I can’t recommend this enough. Have a look at the pictures that will eventually appear on www.radicalstroud.org.uk in the Landscape section, but here is a recommended route from Stroud. This ride obviously involves quite a few climbs, but get off and push along the quieter lanes when you fancy it and that should provide variety. I took about four hours there and back from Stroud, with breaks for walking, eating, photographing, musing and so on.
I went along Bisley Road to climb up to Stancombe and then past Camp and Foston’s Ash, to turn right towards Brimpsfield. Keep your eyes peeled for Climperwell Farm; just past that is a footpath into a clearing on your right. Here you find a well and a spring – one of the sources of the Frome. It is an absolutely exhilarating sight, for when you glance at the map you notice that there are tumuli in the fields above this spring. You have bicycled through time into a landscape with prehistoric meaning.
Brimpsfield is a medieval delight: a church set well away from the village, next to a motte, once the site of two separate castles. You can see water down in the valley below the motte and the map indicates springs down there. If you walk to the wall behind the church, then you are looking towards Nettleton, where springs also issue and feed the eventual Frome.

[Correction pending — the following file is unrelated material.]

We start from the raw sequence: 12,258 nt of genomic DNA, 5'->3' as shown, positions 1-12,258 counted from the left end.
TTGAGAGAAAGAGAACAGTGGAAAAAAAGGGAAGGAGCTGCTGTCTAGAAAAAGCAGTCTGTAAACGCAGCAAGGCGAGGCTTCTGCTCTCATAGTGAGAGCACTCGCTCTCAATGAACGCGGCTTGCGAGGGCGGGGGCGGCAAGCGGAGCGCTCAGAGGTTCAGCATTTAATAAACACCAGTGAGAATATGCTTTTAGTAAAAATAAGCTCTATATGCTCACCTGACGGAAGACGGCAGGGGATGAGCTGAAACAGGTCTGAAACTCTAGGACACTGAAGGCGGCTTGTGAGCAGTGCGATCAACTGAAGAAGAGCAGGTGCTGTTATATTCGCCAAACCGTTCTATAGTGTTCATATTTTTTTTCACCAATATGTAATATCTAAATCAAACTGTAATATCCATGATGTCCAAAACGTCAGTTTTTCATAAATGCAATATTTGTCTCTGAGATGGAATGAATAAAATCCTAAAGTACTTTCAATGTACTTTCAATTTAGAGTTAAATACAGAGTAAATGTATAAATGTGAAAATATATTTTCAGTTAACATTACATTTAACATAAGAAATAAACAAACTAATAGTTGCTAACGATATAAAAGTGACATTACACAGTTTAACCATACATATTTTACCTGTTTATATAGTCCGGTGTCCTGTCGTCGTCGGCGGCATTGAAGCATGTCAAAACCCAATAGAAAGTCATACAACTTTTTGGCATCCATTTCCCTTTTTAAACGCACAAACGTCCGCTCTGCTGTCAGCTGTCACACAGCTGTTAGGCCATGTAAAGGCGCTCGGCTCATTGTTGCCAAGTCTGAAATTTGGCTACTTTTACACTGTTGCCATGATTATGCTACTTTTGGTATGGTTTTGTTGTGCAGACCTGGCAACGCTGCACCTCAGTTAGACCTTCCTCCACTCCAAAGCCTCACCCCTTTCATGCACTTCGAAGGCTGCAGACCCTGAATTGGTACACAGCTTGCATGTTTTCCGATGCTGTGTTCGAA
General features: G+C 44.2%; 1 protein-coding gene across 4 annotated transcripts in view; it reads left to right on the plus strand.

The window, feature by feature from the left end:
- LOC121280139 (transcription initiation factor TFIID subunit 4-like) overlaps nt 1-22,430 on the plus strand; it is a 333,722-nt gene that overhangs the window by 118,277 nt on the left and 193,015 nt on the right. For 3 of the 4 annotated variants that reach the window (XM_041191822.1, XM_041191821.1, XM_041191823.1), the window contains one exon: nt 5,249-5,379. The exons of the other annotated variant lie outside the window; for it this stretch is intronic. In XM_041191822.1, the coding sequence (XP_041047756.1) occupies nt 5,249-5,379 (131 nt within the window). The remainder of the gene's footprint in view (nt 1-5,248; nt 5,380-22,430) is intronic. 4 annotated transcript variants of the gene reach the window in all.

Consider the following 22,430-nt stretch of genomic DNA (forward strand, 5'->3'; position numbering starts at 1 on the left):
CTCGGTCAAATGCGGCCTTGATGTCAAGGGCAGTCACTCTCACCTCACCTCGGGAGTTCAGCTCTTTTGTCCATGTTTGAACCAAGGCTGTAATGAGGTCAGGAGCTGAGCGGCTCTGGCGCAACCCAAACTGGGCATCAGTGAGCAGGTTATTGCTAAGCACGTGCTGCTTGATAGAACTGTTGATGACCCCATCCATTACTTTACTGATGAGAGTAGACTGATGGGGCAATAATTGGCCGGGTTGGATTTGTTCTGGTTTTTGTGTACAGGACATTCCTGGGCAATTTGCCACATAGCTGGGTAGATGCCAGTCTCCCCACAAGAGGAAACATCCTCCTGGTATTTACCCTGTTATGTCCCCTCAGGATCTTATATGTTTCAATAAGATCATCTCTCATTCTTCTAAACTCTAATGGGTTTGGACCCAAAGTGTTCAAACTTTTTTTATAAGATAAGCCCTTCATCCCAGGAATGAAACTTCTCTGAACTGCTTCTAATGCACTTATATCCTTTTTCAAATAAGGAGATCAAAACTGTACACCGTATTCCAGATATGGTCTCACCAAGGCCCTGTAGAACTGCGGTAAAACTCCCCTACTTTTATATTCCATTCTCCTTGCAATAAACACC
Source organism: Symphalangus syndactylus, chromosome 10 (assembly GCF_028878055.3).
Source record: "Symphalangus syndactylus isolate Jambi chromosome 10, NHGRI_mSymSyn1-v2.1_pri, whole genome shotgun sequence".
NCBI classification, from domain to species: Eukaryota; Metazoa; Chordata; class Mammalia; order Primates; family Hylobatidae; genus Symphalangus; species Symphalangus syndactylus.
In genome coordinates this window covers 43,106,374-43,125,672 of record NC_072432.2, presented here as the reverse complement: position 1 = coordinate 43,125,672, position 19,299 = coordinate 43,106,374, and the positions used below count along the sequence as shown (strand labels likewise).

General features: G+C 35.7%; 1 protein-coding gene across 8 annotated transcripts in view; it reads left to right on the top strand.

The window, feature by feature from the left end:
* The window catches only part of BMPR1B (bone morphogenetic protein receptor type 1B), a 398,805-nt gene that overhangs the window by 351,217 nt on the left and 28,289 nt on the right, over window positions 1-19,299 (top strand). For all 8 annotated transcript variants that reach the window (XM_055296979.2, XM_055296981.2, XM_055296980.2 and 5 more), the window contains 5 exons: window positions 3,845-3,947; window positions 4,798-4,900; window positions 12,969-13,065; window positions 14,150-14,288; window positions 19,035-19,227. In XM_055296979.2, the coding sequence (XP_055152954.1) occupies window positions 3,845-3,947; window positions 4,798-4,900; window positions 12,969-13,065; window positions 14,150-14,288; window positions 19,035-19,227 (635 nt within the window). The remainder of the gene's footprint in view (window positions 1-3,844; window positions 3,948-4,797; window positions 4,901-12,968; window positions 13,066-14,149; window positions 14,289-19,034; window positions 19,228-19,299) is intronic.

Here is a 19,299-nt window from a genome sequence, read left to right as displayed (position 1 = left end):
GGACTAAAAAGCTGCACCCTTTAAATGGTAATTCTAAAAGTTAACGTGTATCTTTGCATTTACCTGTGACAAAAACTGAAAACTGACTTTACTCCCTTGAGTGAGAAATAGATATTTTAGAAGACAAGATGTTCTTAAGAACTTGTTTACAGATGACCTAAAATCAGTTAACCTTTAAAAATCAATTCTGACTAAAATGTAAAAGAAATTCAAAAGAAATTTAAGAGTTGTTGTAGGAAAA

It seems a bit of a shock to see traffic hurtling along the road, when standing in such a medieval spot – but that road is, of course, the old Roman Ermin Street, running between Gloucester and Cirencester. There is a footpath going down towards the valley bottom in the direction of Watercombe farm, but I chose to bicycle – I think I might walk it next time. There are springs down there - the other source of the Frome.
These two sources merge and the waters at Caudle Green are christened, as it were, the River Frome. Caudle Green is another delight – it was interesting to see how puddles were standing in the road below Spring Cottage, even though the recent weeks had been so dry. (I made this exploration on May Day - Underneath the Pavements, the Beach!) A climb up through Caudle Green (Stroud ‘bus service once a week, on a Thursday) took me back to the Stroud-Cranham road; I then descended towards Slad for Stroud. I think it better to return to town on this route: it is such a sustained and unrelenting drag up to the top through Slad; the Bisley climb is more abrupt, but shorter, and then you have the free wheeling freedom of the long drawn out downward ride to Slad and Stroud.
A great day out.